Four thousand miles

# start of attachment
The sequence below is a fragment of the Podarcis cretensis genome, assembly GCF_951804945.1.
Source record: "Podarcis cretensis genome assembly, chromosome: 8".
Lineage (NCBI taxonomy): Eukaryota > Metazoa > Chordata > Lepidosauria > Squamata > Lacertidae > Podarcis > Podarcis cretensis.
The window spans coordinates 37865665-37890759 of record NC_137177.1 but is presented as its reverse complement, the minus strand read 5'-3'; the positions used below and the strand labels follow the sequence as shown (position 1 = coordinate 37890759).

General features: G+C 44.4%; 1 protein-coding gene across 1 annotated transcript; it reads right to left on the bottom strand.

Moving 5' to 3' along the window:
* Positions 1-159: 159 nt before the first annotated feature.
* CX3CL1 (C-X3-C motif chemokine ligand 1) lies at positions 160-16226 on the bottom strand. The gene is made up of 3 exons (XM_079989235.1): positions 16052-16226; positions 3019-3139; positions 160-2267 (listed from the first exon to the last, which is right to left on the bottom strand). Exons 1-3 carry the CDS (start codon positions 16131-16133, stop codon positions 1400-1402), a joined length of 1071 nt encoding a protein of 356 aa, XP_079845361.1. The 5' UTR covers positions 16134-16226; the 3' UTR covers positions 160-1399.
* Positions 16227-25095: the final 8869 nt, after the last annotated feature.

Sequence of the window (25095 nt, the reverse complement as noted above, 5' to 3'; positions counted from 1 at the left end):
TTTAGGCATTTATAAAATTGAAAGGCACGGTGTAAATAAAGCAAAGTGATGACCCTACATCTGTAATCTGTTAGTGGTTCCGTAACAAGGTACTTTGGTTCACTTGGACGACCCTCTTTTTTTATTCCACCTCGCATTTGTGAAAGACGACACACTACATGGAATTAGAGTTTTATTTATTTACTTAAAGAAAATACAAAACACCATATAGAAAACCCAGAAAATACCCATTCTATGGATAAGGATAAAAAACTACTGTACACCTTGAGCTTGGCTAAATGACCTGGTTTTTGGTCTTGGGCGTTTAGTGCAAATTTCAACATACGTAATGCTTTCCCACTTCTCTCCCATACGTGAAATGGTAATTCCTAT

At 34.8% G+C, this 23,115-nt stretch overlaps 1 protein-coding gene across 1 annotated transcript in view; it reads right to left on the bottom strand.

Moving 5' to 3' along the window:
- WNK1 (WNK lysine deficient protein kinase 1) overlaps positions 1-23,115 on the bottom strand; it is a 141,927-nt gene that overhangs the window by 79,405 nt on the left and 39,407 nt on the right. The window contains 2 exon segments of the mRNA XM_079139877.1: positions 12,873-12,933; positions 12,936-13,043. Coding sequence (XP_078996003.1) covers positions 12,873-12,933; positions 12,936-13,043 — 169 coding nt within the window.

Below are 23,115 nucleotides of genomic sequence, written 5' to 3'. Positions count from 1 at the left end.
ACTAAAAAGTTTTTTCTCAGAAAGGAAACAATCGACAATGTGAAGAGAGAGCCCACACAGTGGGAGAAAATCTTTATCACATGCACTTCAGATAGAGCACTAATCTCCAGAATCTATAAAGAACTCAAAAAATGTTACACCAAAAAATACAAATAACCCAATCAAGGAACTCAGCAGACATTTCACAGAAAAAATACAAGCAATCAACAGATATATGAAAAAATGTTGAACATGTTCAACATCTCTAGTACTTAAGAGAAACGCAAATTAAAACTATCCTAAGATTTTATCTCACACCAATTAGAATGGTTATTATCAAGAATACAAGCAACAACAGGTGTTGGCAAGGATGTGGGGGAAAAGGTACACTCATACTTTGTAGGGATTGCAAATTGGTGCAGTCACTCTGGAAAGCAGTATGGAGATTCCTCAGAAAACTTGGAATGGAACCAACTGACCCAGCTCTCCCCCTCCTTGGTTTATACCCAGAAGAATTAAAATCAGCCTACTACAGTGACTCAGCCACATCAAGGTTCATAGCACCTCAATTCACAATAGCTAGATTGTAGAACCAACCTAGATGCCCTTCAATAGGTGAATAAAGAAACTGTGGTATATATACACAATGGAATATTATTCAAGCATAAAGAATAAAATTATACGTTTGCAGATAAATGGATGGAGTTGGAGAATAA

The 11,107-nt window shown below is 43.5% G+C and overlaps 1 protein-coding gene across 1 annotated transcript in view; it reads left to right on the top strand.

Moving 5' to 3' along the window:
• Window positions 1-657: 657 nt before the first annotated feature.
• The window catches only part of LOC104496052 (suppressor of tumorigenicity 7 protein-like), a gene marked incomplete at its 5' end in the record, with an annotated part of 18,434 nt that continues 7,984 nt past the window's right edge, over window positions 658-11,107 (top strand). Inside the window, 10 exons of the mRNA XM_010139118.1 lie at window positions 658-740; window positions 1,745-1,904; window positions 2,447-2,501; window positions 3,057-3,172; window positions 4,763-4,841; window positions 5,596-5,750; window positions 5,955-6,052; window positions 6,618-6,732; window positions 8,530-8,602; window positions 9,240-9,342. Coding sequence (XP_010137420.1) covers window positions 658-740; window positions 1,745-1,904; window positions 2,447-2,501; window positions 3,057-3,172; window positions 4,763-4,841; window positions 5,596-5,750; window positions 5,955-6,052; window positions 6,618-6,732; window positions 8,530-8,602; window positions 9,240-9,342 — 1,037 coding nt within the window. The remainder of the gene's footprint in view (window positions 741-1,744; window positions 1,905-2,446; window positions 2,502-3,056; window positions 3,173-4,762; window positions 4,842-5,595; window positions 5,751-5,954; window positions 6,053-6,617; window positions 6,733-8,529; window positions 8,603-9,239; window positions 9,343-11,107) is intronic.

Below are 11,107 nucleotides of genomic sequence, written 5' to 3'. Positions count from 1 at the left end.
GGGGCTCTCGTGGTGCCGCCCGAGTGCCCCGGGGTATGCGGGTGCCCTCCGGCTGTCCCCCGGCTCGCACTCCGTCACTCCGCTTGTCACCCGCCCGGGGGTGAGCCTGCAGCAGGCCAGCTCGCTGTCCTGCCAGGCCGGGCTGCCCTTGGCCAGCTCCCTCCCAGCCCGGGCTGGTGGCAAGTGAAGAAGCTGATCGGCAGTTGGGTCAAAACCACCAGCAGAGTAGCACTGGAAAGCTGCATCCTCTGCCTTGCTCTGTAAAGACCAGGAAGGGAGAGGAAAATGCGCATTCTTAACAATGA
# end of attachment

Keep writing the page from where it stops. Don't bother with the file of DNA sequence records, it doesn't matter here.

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Interspersed among the uplifted Andes are four thousand miles of volcanoes. The Pacific Ocean floor, going down to melt below that edge of the continent, has done much to help lift it twenty thousand feet. Seafloor-ocean crust-is dense enough to go down a trench, but continents are too light, too buoyant. When a continent comes into a trench, it will become stuck there, causing havoc. Even if part of it goes down some dozens of kilometres, it will eventually get stuck. Australia is such a continent, and where it has jammed a trench it has buckled up the earth to make the mountains of New Guinea, sixteen thousand five hundred feet. When two continental masses happen to move on a collision course, they gradually close out the sea between flexplek huren amsterdam them-barging over trenches, shutting them off-and when they hit they drive their leading edges together as a high and sutured welt, resulting in a new and larger continental mass. The Urals are such a welt. So is the Himalaya. The Himalaya is the crowning achievement of the IndoAustralian Plate. India, in the Oligocene, crashed head on into Tibet, hit so hard that it not only folded and buckled the plate boundaries but also plowed in under the newly created Tibetan Plateau and drove the Himalaya five and a half miles into the sky. The mountains are in some trouble. India has not stopped pushing them, and they are still going up. Their height and volume are already so great they are beginning to melt in their own self-generated radioactive heat. When the climbers in i953 planted their flags on the highest mountain, they set them in snow over the flexplek huren eindhoven skeletons of creatures that had lived in the warm clear ocean that India, moving north, blanked out. Possibly as much as twenty thousand feet below the seafloor, the skeletal remains had formed into rock. This one fact is a treatise in itself on the movements of the surface of the earth. If by some fiat I had to restrict all this writing to one sentence, this is the one I would choose: The summit of Mt. Everest is marine limestone. Plates grow, shrink, combine, disappear, their number changing through time. They shift direction. Before the Pliocene, there was a trench off California. Seafloor moved into it from the west and dived eastward into the earth. Big volcanoes came up.

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